Does this scenario seem plausible to you? Do you ever feel like the bad experiences in your life always seem to outweigh the good? If so, you have experienced the negativity bias, or negativity effect. The negativity bias states that negative events are more impactful on an individual’s mental state than neutral or positive events. These negative events could include unpleasant thoughts, emotions, or occurrences. Most of us are susceptible to the negativity bias, but certain conditions can make one even more vulnerable.

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Are you SURE that happened or was that that just a (false) memory?

April 26th, 2018 3 comments

Imagine this. You’re in a convenience store and are getting ready to pay for some delicious Toll-House cookie dough (YUM). Suddenly, a man runs in wearing a mask and brandishing what appears to be a gun, so you decide to quickly hide near the front of the store behind some of the shelves. He demands for the cash in the register and the terrified workers quickly hand over the cash. You are so well hidden that the robber does not realize that there is anybody else in the store, and so as he is on his way out, he quickly removes his mask so that he can better see to escape. For a brief, fleeting couple of seconds, you get a perfect view of the man’s face. A few days later, the cops bring in some pictures of potential suspects to identify, and you are adamant that it was definitely a certain man in the pictures. However, the cops later realize that the man has an air-tight alibi from that day, which means that your identification of the criminal was incorrect. How could this happen?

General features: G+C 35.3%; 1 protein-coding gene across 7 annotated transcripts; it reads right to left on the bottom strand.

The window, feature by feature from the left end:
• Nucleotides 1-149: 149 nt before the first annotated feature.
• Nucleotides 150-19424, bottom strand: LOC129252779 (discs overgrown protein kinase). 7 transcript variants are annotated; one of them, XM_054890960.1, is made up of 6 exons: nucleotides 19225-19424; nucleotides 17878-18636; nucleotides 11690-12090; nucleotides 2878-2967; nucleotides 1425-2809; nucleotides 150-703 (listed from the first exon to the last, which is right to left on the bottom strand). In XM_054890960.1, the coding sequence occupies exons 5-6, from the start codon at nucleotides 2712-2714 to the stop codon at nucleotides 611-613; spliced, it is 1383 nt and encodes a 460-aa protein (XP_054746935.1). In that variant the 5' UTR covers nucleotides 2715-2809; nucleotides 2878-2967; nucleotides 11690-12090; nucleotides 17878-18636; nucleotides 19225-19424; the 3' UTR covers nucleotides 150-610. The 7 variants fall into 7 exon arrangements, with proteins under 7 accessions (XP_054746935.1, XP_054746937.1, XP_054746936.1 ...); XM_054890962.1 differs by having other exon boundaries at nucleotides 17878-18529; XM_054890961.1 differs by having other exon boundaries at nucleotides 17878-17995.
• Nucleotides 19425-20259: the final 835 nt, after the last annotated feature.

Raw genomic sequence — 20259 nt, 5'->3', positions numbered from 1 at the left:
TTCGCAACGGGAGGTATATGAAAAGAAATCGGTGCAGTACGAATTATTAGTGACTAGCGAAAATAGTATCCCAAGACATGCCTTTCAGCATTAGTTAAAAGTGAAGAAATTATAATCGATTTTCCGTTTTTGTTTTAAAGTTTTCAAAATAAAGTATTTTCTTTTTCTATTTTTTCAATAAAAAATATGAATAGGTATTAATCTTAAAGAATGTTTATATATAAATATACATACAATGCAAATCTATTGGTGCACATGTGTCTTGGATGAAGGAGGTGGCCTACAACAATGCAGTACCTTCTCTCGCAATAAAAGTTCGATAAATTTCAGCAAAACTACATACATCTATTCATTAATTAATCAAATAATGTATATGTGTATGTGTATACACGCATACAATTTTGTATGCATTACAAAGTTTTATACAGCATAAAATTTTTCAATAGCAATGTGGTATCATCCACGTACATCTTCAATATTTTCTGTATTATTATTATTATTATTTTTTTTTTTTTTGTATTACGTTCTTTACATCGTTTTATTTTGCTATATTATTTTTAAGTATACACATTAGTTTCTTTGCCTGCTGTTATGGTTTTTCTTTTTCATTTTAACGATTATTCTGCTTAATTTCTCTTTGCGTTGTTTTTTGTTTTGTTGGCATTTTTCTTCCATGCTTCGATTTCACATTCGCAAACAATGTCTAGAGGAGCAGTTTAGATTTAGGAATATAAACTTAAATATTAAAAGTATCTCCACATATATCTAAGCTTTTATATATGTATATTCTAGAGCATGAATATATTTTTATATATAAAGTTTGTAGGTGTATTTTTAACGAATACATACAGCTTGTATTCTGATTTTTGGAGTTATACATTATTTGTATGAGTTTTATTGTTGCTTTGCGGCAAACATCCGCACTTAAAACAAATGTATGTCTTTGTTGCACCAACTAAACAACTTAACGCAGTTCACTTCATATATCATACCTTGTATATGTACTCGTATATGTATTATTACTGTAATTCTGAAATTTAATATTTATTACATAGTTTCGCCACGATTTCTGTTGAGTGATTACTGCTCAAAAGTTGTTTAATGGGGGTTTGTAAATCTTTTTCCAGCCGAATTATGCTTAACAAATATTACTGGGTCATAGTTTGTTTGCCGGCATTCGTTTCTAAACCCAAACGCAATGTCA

This would’ve been a less scary robber to identify.

Well, thanks to cognitive psychology, we know that this misidentification probably happened due to the phenomenon called false memory. A false memory is when somebody has either a recollection of an event that did not actually occur, or when somebody remembers an event very differently from how it actually occurred. Essentially, no matter how sure you are that you remembered something correctly, there is a still a chance that you could be wrong. Crazy, right? So, next time you’re promising someone you are remembering some event correctly – just think and wonder how solid this promise actually is! Read more…

Keep it simple, silly. Design and the framing effect.

April 26th, 2018 No comments

Cognitive psychology, the study of the human mental processes, is an area of study that influences many fields beyond just psychology. One specific interdisciplinary field that heavily benefits from cognitive psychology research is user experience design. User experience design is a field that focuses on improving the accessibility (usable by a wide variety of people) , usability (easiness to use and learnability), and satisfaction of using a product. Whether creating an e-commerce website or an artificial home assistant, a well-designed positive user experience is at the forefront of success. However, there are many different ways in which great product, website, and interface designs can be viewed in a negative light by a user. One of the ways that user experience design can be negatively affected is by framing. Imagine that you have an online apparel business and a potential customer encounters two different scenarios:

  • Purchase the item at the full retail price of $100
  • Purchase the item at a 50% discount of a retail price of $200